But he says no, it's not the smell of death, it is in fact the smell of marijuana, which in the context of the song (all about the dangers of drug abuse) makes no sense. If you're Ronnie Van Zant writing a song about bandmate Gary Rossington's attempt to kill himself with drugs -- heroin, quaaludes, alcohol -- would you really name it after the most benign drug in the song? But Ronnie Van Zant died shortly after the song was released and I can't find an interview wherein he specifically states the smell in "That Smell" is the smell of death. And I probably couldn't even if he'd lived. Like I said, it's obvious what he meant, and what's more I think my brother knows it too. But according to the lawyer's creed, if you can win the argument -- or at worst forestall losing it -- that means you're right.

Then he got divorced and he was going around telling everybody that he would never get married again no matter what, if he said he wanted to get married please shoot him, et cetera. The same stuff everybody says in between one marriage ending and the next one beginning. So I bet him a hundred dollars and a case of beer that he would be married again within five years. Less than a year later he's living with his lady love. I was joking around with him saying he should go ahead and pay up. This got his hopes up, as he obviously wanted to argue about common law and cohabitation. (He's older now and he only wants to argue when he knows he can win.) I didn't take the bait and I disappointed him by not debating it with him, which I was unwilling to do because I've still got four years -- more than four years -- and no doubt in my mind that I will win.

Our newest bet is who will have the lower percentage of body fat on New Year's Day before we go on our annual Polar Bear Plunge. And he's already laying the groundwork for welshing out. Bitching about calipers and scales and how subjective and inaccurate they are. But he finally agreed. This bet is the big one and one I can ill afford to lose. The first two bets were only for a mere hundred dollars each, but this one is to see who has to buy pre-plunge drinks, and with my thirsty brother that could run to some serious bucks.

Friday, December 19, 2008

Robert Ariail is the political cartoonist for the (Columbia SC) State newspaper, and he's a damn good one, part of the reason that years ago I subscribed to the State even though I lived in Charleston. (This was before I realized that it wasn't just Columbia's paper, every paper -- even the Springfield Shopper, was better than Charleston's Post and Courier.) I once wrote Mr. Ariail a letter telling him how much I appreciated a cartoon of his -- two men sitting on a park bench reading a newspaper headline about how global warming might wipe out humankind, and one man saying how ridiculous it was to think that climate change could wipe out an entire species; and if you look in the ground under the park bench there are the bones of a dinosaur -- and he sent me a signed, framed copy of the cartoon. I still follow his work and I particularly enjoyed today's 'toon which makes a point about our weak and getting weaker economy, but in a gym setting where weight plates equal interest rates.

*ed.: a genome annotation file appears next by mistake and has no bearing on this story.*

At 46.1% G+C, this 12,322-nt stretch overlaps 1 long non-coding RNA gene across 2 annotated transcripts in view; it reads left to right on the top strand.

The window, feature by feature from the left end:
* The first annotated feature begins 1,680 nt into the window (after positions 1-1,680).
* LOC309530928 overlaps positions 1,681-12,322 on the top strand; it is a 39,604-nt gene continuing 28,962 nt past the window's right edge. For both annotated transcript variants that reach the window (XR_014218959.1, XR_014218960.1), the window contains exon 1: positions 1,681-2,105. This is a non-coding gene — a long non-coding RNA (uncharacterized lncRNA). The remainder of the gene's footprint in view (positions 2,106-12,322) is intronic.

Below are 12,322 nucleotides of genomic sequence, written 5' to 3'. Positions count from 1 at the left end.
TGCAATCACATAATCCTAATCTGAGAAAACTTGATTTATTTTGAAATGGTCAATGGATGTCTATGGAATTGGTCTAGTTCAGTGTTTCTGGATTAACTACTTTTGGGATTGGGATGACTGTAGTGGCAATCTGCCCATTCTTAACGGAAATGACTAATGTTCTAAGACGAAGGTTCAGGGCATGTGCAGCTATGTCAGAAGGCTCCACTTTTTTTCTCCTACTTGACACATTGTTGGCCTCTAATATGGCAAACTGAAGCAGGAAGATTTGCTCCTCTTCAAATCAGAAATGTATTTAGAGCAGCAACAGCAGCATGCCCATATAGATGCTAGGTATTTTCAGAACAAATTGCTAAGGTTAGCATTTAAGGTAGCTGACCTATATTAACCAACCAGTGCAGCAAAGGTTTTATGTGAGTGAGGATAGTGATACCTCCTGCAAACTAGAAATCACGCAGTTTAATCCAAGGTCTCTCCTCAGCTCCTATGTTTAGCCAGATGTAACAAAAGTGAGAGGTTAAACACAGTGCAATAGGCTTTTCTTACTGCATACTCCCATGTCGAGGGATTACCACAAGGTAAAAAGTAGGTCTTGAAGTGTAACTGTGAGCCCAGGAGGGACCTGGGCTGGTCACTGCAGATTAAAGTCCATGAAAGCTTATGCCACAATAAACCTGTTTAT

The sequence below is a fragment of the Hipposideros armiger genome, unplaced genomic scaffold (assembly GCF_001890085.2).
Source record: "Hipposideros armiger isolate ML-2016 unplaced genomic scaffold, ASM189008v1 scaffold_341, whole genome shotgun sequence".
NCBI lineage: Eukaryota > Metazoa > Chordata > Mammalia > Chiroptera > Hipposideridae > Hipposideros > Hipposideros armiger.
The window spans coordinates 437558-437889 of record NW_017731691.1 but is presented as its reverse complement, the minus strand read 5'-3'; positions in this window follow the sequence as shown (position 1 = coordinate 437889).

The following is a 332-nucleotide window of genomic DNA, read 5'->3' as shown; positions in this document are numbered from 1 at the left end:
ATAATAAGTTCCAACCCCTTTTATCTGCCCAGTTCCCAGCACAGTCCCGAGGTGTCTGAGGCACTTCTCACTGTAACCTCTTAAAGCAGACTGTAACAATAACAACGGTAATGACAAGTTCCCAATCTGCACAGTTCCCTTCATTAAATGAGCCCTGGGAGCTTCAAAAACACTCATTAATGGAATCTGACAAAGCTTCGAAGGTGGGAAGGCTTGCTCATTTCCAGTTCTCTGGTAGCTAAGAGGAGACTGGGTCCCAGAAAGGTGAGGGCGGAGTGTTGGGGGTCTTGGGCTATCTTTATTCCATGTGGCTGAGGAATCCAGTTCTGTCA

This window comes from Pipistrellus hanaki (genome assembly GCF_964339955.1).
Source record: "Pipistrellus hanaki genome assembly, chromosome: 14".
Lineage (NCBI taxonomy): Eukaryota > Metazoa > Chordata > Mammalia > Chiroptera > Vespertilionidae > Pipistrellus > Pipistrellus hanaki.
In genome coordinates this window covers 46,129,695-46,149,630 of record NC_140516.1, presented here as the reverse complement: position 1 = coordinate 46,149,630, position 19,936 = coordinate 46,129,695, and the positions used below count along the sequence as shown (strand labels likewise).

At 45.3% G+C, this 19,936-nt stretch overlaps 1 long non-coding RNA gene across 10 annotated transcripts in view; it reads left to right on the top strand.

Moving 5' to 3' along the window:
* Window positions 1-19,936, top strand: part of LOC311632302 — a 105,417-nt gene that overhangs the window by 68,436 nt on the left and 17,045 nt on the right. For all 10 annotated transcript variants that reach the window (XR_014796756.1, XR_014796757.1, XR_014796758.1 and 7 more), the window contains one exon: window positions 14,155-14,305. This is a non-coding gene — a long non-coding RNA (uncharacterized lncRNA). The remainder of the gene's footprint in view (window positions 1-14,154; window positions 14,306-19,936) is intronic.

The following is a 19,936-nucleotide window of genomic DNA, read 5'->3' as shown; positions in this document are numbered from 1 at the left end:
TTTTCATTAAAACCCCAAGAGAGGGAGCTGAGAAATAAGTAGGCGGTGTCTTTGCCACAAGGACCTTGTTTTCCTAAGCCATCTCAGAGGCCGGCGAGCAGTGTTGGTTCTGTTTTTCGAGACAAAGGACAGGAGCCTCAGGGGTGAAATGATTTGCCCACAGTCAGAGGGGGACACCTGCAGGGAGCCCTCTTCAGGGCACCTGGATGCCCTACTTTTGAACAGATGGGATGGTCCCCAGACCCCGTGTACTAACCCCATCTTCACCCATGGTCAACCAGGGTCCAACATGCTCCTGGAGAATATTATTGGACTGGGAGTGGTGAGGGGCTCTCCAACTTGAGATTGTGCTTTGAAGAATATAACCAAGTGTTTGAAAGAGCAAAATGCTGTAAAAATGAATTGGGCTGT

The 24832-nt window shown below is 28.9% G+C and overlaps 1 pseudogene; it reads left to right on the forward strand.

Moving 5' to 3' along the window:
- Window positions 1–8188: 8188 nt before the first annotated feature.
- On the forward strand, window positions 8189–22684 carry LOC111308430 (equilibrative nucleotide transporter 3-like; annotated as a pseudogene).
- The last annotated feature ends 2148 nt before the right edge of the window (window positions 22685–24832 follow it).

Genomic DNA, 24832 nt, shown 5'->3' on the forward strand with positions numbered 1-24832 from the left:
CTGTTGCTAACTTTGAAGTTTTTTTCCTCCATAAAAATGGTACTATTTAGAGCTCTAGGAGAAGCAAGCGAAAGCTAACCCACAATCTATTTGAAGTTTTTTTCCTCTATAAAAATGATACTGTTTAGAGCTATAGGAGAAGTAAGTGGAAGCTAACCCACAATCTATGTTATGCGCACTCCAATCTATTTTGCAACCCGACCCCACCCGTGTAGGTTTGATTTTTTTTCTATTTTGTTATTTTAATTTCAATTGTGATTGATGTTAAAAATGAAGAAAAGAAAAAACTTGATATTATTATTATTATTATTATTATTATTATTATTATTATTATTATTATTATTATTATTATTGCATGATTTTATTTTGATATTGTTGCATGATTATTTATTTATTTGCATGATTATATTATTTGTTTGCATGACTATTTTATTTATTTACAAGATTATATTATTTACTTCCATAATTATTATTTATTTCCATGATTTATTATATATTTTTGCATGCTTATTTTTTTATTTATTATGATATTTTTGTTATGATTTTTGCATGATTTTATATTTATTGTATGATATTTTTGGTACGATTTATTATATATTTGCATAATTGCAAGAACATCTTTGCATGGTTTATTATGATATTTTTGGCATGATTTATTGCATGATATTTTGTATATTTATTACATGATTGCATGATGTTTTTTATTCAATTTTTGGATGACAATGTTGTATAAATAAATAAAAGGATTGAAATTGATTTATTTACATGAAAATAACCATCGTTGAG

Monday, December 15, 2008

Still More People who Piss Me Off at the Gym

It seems my roidless rage knows no bounds. Here are some more people doing their damndest to spoil my workout:

Larry the Cable Guy: There are signs all over the gym saying proper athletic attire is required. Evidently some people think this means jeans and a button-down shirt with the sleeves torn off.

Speaking of inappropriate attire, what is up with the Hefty Bag Man? You know, the guy who works out in a big plastic sack? If you're that desperate to lose a little water weight, why are you carrying around a gallon jug of water? Why not just eliminate the middle man and pour the water directly into your Hefty bag?

Working on the same principle is The Unabomber. He works out in a jacket and hoodie. Use your head, Ted. You're not going to lose any weight that way.

And the guy who hasn't bought a new pair of gym shorts since high school and is about to bust out of his nut hugging 1955-Wilt Chamberlain shorts any second. Get to Wal-Mart, dude. Hot pants don't look good on guys.

This guy doesn't bother me only because I've never come across him. But he irks my brother. He's the guy who insists on doing his workout including push-ups entirely inside the squat rack. Actually, John, in New Rules of Lifting, Lou Schuler and Alwyn Cosgrove suggest you do just that. But I don't. I step outside of the squat rack to do anything other squats. But that doesn't mean I'm done with it or that I want someone coming along, trying to claim squatter's right to my rack. (Squatter's right, ha ha, I crack myself up.)

Saturday, December 13, 2008

More books I've read in 2008

Wow, I've actually been doing a little reading. "Deaf Sentence" is about a retired college professor, who's losing his hearing. He has to deal with an aging parent, a nutjob co-ed and some jealousy about his wife and her work. As David Lodge points out, blindness is always tragic, but deafness is usually comic. I'm losing my hearing -- well, actually, I think it's more technically correct to say that my tinitus drowns out a whole spectrum of sounds, but the result is the same -- I can't hear. I enjoyed this book because I could relate to the professor and feel slightly superior as well, since I think my coping mechanisms are better than his. (Although you might have to ask some of my family, friends and co-workers -- the people who put up with all my "huh"s and "beg your pardon"s and my non-sequiturs cuz I guessed wrong on a couple of missed words and responded inappropriately. Anyway it's a very funny book up until the very end when a trip to Auschwitz and the death of a parent turns things suddenly somber.